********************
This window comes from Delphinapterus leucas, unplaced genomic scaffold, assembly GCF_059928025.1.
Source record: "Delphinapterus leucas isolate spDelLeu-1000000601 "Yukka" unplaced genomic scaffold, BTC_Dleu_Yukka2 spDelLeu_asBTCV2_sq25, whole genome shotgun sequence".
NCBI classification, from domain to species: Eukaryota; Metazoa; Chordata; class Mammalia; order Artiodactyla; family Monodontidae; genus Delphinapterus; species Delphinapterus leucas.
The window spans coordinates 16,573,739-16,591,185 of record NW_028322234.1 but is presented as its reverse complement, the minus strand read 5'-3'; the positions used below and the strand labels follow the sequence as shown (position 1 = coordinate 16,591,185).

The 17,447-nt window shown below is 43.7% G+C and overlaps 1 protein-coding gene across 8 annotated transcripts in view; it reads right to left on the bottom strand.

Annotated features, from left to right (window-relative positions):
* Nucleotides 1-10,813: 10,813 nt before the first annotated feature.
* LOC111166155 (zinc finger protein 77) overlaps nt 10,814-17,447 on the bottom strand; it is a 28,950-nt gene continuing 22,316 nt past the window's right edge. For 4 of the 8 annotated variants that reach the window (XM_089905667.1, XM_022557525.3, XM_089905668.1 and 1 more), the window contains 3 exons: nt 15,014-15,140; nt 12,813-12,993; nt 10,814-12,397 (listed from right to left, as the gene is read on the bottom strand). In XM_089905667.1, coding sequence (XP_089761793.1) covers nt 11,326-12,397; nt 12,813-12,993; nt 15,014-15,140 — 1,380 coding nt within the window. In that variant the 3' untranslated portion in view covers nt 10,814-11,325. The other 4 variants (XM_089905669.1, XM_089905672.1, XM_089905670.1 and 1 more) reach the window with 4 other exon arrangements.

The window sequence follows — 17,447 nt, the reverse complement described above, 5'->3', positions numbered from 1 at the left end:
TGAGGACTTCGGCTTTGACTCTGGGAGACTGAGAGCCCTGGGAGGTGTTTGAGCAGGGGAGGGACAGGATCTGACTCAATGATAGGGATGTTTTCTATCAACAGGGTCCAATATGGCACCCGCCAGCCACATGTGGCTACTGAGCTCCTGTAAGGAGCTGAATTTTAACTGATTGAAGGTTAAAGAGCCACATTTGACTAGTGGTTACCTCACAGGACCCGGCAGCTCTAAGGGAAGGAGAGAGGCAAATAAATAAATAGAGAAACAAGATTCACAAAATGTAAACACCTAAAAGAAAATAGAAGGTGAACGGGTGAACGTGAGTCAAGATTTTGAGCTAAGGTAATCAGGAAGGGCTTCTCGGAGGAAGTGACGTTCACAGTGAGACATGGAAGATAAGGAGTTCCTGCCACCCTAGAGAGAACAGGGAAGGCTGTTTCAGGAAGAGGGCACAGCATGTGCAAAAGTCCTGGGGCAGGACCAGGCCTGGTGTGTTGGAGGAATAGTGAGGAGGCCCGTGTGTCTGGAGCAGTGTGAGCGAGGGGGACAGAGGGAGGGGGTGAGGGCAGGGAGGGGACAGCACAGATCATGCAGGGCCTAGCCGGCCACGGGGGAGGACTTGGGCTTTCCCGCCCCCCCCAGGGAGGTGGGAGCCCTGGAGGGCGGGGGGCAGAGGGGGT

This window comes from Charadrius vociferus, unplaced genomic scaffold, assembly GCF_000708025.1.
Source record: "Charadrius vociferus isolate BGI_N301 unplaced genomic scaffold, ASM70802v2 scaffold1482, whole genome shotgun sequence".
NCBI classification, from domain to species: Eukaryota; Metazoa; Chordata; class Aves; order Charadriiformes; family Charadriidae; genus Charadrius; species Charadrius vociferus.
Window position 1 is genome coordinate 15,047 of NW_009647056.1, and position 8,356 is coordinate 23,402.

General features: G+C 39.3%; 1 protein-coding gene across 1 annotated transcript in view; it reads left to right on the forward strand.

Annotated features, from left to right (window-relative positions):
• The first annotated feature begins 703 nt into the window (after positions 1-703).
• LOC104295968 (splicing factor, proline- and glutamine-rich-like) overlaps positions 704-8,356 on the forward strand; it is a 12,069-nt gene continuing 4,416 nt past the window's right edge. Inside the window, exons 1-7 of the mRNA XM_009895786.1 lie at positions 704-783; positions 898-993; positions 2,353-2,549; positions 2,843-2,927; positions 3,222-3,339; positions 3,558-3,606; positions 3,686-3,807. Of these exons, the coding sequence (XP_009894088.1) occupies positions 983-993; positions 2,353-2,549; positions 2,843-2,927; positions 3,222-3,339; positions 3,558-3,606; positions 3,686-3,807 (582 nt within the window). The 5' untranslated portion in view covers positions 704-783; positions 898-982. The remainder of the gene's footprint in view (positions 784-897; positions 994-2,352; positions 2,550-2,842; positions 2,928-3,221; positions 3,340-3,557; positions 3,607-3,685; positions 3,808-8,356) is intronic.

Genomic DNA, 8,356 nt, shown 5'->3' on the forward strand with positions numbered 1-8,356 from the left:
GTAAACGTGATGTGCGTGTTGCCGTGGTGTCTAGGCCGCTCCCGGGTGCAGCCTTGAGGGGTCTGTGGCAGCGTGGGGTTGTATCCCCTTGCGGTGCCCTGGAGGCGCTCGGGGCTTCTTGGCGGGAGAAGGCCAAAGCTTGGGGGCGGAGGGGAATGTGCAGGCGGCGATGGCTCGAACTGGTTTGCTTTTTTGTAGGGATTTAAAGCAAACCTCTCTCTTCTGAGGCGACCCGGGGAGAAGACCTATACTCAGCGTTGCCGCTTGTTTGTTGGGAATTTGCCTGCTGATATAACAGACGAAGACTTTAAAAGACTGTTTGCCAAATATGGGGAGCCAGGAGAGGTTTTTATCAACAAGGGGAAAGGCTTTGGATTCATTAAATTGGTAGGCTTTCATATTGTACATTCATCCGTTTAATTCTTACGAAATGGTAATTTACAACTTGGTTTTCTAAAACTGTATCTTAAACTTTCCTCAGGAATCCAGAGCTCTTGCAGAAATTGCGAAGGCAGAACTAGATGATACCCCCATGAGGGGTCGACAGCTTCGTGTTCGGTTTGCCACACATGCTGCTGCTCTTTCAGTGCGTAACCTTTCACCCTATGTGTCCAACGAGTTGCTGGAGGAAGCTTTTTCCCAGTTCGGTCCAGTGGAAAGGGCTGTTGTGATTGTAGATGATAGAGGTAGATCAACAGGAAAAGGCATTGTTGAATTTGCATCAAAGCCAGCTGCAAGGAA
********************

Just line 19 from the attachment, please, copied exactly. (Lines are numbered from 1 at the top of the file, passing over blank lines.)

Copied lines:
Genomic DNA, 8,356 nt, shown 5'->3' on the forward strand with positions numbered 1-8,356 from the left: